Depending upon the severity of the bad credit or the situation, information is contained on the file for a period of time. This can range from one year through to 6 years. This information is displayed on the person’s profile when a lender does a relevant search after a loan application.
25 02 2016
Up until recently, the only people who could act as your guarantor for the loan, was a home owner. Well now there is some good news, we can also now use tenants as a guarantor. As long as they are aged between 18 and 65 with a good credit record, they can apply to guarantee your loan. This will give many more people access to the credit they need as before it was almost impossible for them find a home owner to guarantee it for them, and with less and less people being able to afford their own homes, meaning less people available to act as guarantor then its a positive step forward in this area of lending.
There is however a catch, you can only apply for a loan from £1,000 to £5,000. This is due to the increased risk of the guarantor being a tenant and if things go wrong down the line, it would harder for the lender to recover the sum owed. Also to take this risk into account the APR can be slightly higher, in the 50% apr to 60% APR range compared to the typical 48.6% it is for home owner guarantors, so a representative APR example would be if you borrowed £2,000 over 2 years at a representative apr of 59.9% fixed, you would pay £144.82 a month. The interest payable would be £1,475.68 making the total cost of the loan £3,475.68.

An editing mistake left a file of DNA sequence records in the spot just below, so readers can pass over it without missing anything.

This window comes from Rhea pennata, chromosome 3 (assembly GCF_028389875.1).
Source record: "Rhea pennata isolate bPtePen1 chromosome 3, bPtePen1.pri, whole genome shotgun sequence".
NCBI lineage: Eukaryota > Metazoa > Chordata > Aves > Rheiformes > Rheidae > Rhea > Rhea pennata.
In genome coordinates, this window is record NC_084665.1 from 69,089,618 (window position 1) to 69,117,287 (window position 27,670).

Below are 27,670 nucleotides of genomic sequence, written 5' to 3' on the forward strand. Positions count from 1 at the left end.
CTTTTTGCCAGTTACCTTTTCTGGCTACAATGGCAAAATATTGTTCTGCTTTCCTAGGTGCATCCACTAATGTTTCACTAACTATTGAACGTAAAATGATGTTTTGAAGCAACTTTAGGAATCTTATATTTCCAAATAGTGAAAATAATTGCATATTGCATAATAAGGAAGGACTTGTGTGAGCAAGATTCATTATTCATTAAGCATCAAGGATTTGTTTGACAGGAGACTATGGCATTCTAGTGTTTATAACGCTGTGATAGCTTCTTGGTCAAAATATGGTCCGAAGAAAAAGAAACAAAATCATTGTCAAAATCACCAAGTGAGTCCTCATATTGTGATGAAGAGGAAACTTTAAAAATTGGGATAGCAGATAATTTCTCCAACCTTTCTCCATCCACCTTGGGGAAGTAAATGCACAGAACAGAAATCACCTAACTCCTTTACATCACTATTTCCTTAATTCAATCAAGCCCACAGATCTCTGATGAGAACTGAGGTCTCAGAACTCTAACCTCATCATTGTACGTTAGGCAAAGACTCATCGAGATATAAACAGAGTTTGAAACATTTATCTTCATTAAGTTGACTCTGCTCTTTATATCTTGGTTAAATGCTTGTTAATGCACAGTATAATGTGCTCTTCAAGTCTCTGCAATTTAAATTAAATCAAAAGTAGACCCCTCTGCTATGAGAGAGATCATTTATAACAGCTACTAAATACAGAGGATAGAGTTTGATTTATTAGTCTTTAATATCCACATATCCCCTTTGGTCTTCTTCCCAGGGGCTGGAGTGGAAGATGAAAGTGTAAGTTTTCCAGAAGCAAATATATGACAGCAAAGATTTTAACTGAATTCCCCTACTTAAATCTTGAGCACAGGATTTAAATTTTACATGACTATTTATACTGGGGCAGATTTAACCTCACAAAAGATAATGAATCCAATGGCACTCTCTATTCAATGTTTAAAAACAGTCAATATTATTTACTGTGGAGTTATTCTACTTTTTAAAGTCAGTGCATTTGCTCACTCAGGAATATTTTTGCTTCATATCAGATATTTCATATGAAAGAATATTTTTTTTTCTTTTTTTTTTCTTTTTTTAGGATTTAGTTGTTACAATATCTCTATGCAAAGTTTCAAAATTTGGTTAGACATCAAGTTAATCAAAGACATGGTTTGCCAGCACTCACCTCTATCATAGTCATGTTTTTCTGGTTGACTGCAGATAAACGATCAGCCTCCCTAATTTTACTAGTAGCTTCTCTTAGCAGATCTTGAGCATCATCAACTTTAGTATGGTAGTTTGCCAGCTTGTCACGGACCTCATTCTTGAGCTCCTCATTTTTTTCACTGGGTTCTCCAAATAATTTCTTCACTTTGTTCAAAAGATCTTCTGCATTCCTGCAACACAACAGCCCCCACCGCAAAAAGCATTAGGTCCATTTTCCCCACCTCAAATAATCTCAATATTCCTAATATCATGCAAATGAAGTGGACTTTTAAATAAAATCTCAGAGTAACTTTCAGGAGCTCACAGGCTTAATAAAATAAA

So as you can see it is more expensive than a home owner guarantor but still around 20 times cheaper than a payday loan with over 2000% apr. And as always with guarantor loans the apr is fixed, so you pay the same amount each and every month and it will not change over the period of the loan as long as you keep up with your repayments. This will enable you to budget your finances effectively and help you get back on track.
So if you can find a guarantor that is a home owner then great, it will work out cheaper, but if you only know someone who is a tenant who will guarantee the loan, we can help you out and get you the credit you deserve.
Apply now for no obligation quote tailored to your circumstances.